Gloucester Township Police Chief W. Harry Earle is confident local police are ready to take over patrols of Camden County-owned properties in the township's Lakeland section.
The local police force has spent the past few months learning the lay of the land in an area of the township Camden County Park Police have patrolled to this point.
"One important area that we did focus on was training," Earle said. "We wanted to ensure going through that process that we're familiar with that complex."
The coverage transition from county park to local police officers will be finalized Monday at 8 a.m.
Gloucester Township Police Department will now patrol and respond to calls for service at several county-owned properties in the Lakeland area, including the Camden County Juvenile Detention Center and Health Services Center-Ann A. Mullen Building, DiPiero Center, and Regional Emergency Training Center.
The township police force has long patrolled the Margaret "Marge" Martin Sports Complex, which includes football and softball fields and dek hockey rinks, and Senior Campus I in the Lakeland area.
"We're in there every day, doing numerous patrols," Earle said.
Not only is Earle confident in his officers' preparedness, but he also doesn't think the additional coverage area will impact his current department's operations all that much, if at all.
"Is there the same patrol plan that we've had before, with the amount of officers that go into there? No," he said. "There could certainly be some additional costs of service based on those facilities. But, in looking back at what our department has responded to, it's a small area, really, compared to the size of area and population that we serve."
Gloucester Township police officers will only respond to fire alarms, medical emergencies and other similar police matters at the juvenile facility. On average, Camden County Park Police have handled 15 to 20 such calls per year, Camden County spokesman Dan Keashen recently told Patch.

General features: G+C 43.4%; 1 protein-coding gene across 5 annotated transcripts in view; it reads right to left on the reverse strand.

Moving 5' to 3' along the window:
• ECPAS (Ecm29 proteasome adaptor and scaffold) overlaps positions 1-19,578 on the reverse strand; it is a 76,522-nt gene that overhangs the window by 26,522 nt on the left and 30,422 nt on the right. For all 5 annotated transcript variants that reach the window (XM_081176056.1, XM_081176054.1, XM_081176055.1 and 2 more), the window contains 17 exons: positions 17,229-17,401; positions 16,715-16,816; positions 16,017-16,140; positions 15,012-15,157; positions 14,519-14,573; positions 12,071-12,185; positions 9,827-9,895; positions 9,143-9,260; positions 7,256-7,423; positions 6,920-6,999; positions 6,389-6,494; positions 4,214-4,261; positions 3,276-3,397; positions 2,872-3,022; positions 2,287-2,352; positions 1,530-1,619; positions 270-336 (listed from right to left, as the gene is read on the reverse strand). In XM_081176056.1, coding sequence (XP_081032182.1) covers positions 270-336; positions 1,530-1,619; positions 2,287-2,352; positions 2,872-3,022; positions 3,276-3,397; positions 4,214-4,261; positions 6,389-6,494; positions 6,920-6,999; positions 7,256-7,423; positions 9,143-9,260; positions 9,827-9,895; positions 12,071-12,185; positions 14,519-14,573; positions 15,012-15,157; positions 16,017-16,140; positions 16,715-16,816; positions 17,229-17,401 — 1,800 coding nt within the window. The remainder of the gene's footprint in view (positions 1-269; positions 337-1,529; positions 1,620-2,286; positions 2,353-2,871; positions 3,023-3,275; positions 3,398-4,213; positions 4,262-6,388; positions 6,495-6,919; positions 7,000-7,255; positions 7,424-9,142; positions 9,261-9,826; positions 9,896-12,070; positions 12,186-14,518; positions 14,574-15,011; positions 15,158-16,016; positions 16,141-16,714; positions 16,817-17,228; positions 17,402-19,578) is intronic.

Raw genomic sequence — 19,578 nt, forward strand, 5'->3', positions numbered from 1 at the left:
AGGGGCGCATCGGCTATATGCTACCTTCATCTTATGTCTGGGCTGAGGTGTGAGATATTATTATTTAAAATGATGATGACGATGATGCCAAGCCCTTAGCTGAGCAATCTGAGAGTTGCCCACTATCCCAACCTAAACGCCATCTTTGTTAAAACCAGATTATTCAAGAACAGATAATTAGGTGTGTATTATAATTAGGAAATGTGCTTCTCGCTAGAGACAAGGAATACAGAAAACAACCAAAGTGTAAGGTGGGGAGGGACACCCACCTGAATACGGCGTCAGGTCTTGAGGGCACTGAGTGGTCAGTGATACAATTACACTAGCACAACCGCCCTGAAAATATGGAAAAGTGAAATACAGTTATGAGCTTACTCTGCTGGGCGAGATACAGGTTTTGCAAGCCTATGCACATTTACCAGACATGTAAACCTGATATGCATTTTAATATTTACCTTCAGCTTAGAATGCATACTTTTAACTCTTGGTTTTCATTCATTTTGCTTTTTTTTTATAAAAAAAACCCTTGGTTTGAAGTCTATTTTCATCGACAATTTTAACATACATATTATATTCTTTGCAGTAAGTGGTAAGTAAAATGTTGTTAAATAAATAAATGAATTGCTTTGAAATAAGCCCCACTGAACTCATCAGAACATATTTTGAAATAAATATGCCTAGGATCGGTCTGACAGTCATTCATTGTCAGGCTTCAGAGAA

The township will not be compensated financially for picking up the additional coverage area at Lakeland.
"We're already there. We're already doing the work in that sense and, so, you know, it's difficult for us to go the county and say, 'We're already there, but give us more money.' At the end of the day, it may be different pots of money, but it's all taxpayer money," Mayor David Mayer said. "So we have to provide services in an efficient manner. And I think that this really is allowing us to do that by improving public safety there and doing something we already kind of do."
Earle and Mayer noted the new arrangement will see township police pick up a satellite office in a county-owned building at Lakeland Road and Woodbury Turnersville Road, giving the department a facility on the township's west end.
Mayer noted the county will continue to own and maintain the Lakeland building that will serve as a home away from home, of sorts, for local police.